as this Act put pressure on the Pope in an attempt to force him to grant an
annulment. It was predicated on a growing anticlericalism demonstrated in
the parliament called in 1529.
Cromwell orchestrated it to satisfy the House of Commons who complained
about the legislative powers of the Church.…read more

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The structure to establish secure finances was very `ad hoc' and really set up
to manage the windfall of the dissolution. The structures were very short
terms and rapidly reviewed and changed.
The authority gained by the King was personal to him.
The changes made to religious structure were far more important than the
changes to government. They key to the Royal Supremacy was the break
with Rome through Act of Parliament, not the extension of representation to
Wales.…read more

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Henry to secure a male heir.…read more

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­ A parliamentary act abolishes the rights of franchises and liberties, centralising royal
o Did the acts passed by the Reformation Parliament completely change the
church by 1536?
o YES, because...
The church in England was created with the Monarch as its supreme head.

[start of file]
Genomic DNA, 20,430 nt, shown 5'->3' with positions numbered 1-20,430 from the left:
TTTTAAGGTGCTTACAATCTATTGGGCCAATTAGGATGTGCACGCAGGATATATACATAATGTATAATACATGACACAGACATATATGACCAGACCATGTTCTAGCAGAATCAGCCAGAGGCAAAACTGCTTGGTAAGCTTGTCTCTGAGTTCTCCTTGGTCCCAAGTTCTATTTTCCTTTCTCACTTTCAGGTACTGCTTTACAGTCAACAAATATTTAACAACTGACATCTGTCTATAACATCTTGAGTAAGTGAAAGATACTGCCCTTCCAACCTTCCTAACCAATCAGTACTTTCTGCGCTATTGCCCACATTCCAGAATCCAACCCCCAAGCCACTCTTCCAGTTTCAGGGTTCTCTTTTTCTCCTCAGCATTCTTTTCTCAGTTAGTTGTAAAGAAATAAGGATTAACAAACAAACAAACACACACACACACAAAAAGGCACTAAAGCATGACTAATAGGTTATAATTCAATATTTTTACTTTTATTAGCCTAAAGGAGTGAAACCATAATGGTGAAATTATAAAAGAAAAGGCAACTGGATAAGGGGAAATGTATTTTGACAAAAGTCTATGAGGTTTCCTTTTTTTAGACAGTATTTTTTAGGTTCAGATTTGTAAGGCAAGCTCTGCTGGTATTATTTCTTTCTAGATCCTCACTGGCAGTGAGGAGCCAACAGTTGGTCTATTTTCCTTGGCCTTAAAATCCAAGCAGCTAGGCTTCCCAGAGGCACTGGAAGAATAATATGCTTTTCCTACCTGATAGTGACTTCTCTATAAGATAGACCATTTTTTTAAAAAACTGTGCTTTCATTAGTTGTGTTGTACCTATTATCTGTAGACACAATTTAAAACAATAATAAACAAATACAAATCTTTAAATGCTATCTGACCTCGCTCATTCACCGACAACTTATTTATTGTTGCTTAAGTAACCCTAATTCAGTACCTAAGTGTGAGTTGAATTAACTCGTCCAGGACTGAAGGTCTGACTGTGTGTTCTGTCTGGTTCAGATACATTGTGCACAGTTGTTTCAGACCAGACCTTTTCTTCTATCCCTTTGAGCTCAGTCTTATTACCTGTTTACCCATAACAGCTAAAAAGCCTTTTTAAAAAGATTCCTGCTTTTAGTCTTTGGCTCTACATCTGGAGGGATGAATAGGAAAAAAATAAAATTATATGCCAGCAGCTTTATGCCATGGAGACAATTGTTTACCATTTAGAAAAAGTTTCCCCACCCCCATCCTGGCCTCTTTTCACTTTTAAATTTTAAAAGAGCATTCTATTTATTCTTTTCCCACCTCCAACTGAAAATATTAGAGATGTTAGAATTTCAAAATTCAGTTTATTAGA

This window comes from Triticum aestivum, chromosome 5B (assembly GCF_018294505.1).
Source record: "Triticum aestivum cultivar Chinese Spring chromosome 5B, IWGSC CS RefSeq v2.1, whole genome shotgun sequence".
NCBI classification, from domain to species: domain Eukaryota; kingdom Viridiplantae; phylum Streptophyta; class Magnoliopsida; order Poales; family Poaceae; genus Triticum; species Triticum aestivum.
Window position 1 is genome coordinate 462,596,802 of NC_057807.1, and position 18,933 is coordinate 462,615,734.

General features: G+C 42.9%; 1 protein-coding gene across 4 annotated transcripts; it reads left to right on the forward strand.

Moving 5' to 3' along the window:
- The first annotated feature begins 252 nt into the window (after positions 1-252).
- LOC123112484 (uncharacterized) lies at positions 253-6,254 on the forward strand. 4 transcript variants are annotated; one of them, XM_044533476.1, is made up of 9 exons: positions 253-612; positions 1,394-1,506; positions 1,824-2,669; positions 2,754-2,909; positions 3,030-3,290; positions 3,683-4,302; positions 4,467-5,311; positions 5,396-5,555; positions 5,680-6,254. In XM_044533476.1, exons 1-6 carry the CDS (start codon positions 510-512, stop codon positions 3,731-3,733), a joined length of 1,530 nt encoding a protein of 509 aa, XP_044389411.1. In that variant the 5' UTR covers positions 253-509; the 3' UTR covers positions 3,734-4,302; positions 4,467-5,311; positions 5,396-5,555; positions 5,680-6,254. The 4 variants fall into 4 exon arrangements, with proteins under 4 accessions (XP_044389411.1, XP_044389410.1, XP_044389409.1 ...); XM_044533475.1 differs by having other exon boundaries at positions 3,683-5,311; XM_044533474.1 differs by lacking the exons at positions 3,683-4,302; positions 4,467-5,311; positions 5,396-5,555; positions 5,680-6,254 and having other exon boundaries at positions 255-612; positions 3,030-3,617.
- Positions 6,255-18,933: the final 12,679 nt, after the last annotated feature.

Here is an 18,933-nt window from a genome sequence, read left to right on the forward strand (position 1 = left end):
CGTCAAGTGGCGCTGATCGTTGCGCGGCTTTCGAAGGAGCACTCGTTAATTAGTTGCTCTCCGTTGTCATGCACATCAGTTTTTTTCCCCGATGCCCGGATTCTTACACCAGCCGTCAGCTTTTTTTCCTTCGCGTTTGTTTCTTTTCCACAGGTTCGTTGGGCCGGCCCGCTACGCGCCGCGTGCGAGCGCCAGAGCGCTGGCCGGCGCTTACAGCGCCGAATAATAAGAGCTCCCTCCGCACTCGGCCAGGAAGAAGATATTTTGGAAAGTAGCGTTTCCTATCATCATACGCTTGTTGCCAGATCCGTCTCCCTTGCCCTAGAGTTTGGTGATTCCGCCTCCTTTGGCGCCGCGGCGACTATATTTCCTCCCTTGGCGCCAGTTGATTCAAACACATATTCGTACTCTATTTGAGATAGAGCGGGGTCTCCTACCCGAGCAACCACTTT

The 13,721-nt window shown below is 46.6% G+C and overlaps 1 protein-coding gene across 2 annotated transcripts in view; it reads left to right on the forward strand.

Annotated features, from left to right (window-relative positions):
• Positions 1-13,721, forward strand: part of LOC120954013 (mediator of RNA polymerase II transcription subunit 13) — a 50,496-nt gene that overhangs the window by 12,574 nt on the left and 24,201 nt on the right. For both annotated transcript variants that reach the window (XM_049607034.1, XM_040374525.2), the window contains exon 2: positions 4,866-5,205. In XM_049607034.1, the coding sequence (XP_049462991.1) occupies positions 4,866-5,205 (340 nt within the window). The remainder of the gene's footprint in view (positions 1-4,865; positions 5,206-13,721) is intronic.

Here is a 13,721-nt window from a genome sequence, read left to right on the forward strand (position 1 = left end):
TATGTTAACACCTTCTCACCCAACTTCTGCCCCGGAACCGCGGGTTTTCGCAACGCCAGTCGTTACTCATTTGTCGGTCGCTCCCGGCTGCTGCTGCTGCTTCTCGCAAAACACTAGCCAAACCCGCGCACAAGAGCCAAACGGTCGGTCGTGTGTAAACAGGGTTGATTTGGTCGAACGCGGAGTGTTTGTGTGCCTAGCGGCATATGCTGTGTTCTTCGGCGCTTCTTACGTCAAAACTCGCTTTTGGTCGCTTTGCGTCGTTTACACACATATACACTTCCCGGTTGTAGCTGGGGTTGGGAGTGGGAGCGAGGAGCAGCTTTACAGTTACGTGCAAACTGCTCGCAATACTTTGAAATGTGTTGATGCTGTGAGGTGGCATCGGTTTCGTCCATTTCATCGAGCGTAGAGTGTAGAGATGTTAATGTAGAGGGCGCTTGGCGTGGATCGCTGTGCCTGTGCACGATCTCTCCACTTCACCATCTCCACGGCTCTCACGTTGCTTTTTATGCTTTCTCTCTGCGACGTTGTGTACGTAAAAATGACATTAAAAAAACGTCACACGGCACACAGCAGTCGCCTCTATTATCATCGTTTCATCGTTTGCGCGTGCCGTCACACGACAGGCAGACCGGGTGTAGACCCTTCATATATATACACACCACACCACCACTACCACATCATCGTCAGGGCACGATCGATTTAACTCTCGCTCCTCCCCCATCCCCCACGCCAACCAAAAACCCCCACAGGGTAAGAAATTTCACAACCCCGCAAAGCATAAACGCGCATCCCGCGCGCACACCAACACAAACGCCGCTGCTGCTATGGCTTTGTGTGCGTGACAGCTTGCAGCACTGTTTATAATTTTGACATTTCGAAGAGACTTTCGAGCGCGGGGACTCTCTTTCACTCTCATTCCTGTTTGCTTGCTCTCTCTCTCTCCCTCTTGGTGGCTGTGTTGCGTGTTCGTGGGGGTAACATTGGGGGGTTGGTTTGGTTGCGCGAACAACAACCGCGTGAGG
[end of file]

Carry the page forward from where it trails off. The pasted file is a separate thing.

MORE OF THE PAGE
The church was no longer responsible to the Pope in Rome, but was no
answerable to the King.
The church in England was no longer part of the Roman Catholic Church.…read more

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It was a continuation of the policies which had been begun by Wolsey and
was intended to provide money for investment into parishes to improve the
quality of the Clergy. Money would also be invested in the education of clergy
through schools and universities.
It was an attempt to remove the influence of foreign religious establishments
and ultimately the influence of the Pope.…read more

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They marched on Lincoln, an important but not large city.
Local gentry offered their support on 4th October.
Never reached London
Was easily crushed
o Why?
Charles Brandon dispersed the Rebels by making it clear that they were
committing treason.…read more